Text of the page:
From 2014 to 2020, occupiers leased more than 60 million sq feet of office space in multi-tenanted buildings for their global capability centers. Bengaluru is the market leader, followed by Delhi NCR and Hyderabad. Over the next two years, retail and consumer packaged goods and manufacturing companies have been exploring setting up global centers in India. As per NASSCOM, global centers are expected to employ 2 million people in India by  2025, up from 1.3 million currently. 

Start-ups and unicorns

India’s bustling start-up scene has grown to greater heights in 2021. India raced ahead of many developed economies, having added 33 unicorns from Jan-Sept 2021 – the highest ever. Indian start-ups have raised more than USD24 billion in the first three quarters of 2021. With high liquidity and funding in start-ups, the demand for new-generation offices will be high. As start-ups grow, a corporate office is essential for creating a collaborative culture. 

Bengaluru is the undisputed leader when it comes to startups. Nine of this year’s unicorns are in Bengaluru, followed by Mumbai (including Thane) with eight unicorns, followed by NCR with seven. Led by the frenzied growth in such companies, we see flex spaces gaining in these cities. It gives them high flexibility to add or surrender spaces as per their requirements. Moreover, there are some coworking spaces that are also incubation space that fund and mentor start-ups. We can also expect more start-ups from Tier-II locations like Jaipur, Indore, Coimbatore, Kochi etc.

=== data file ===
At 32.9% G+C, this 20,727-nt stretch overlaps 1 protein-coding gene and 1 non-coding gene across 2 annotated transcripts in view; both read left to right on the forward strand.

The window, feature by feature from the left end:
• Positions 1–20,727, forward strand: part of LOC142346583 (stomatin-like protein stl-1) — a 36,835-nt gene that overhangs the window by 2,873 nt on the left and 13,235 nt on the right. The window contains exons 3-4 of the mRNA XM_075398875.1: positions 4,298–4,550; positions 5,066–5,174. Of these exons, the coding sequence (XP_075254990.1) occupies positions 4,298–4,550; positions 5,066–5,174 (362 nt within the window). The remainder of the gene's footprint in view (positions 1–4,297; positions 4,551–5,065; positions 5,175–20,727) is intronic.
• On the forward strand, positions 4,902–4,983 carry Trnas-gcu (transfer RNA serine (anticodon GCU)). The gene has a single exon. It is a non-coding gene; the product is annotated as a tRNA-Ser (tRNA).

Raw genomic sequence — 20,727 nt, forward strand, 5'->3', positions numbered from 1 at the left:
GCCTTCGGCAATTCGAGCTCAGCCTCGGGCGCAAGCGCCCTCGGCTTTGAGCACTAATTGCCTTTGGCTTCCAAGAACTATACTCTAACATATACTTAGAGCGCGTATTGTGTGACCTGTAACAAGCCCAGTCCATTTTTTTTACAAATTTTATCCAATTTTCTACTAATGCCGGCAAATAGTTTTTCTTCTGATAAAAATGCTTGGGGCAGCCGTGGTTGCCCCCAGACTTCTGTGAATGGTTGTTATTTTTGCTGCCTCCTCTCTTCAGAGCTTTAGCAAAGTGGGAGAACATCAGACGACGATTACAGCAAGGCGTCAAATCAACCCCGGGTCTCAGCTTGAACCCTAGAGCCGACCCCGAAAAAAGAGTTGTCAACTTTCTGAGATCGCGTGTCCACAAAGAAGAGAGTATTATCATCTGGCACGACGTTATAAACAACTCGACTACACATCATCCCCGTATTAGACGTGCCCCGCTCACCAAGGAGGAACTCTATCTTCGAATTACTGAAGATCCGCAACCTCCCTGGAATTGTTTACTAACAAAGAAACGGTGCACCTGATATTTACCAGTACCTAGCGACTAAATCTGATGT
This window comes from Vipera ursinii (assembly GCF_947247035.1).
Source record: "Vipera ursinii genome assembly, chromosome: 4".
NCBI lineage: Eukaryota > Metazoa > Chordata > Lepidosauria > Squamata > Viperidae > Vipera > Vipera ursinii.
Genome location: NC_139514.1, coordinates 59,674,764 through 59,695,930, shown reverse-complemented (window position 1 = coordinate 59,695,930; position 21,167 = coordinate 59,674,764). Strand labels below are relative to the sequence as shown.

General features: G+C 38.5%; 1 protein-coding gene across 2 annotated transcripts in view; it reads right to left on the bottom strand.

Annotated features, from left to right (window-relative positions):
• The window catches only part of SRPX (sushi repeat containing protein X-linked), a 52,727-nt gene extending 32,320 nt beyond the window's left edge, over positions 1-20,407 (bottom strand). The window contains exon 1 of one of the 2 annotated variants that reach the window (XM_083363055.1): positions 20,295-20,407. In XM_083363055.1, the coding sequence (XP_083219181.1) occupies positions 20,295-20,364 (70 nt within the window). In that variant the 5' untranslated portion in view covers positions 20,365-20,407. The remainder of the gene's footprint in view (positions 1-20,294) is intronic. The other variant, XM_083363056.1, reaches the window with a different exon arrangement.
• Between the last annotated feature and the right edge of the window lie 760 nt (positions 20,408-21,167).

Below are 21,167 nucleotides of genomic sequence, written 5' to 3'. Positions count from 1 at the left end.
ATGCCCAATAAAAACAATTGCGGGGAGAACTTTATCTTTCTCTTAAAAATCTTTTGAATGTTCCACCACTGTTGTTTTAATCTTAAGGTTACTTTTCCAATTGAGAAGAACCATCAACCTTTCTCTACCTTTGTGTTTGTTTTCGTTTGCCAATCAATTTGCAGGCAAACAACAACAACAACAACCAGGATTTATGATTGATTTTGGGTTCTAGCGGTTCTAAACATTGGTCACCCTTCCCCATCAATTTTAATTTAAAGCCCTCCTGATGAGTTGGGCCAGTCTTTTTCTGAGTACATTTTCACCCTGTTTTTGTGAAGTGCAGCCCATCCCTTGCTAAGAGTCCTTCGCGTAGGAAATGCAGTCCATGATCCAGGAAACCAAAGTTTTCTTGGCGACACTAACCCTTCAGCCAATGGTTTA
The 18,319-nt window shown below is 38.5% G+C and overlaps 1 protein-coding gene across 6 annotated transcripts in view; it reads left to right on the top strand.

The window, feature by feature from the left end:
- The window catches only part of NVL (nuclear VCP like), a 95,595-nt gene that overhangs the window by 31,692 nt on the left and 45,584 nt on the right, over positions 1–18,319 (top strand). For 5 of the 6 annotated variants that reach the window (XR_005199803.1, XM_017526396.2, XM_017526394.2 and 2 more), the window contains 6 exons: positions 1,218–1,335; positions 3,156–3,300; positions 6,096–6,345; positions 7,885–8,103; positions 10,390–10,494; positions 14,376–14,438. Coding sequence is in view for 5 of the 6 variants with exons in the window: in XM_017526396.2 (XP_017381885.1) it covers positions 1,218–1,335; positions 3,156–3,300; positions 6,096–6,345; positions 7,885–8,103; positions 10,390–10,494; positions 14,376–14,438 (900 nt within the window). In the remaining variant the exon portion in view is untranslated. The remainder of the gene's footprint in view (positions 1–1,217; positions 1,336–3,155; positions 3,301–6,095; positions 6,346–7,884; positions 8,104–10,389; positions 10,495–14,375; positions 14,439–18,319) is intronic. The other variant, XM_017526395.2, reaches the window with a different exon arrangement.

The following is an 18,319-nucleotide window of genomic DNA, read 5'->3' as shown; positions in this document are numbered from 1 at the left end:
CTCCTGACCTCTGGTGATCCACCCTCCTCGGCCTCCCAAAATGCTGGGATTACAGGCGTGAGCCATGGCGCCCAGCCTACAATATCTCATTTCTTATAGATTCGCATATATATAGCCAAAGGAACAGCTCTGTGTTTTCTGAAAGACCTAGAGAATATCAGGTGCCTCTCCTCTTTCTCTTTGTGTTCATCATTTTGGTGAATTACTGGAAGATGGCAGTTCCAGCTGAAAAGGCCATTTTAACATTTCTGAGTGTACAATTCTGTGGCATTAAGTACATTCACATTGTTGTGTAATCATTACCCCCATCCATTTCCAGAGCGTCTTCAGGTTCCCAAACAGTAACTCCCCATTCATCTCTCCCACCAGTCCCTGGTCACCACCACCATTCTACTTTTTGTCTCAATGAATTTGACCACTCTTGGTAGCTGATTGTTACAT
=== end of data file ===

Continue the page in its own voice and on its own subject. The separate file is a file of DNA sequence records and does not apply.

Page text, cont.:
Re-entry of employees has been a focal point for the industry. From September 2021, we have seen employees of large technology companies slowly coming back. While Indian companies are keener on bringing back employees, MNCs continue to bide their time. However, many MNCs are looking to bring back some employees from January 2022 on a hybrid basis. In such a scenario, occupiers will look for next-generation offices with focus on health, wellness and collaboration.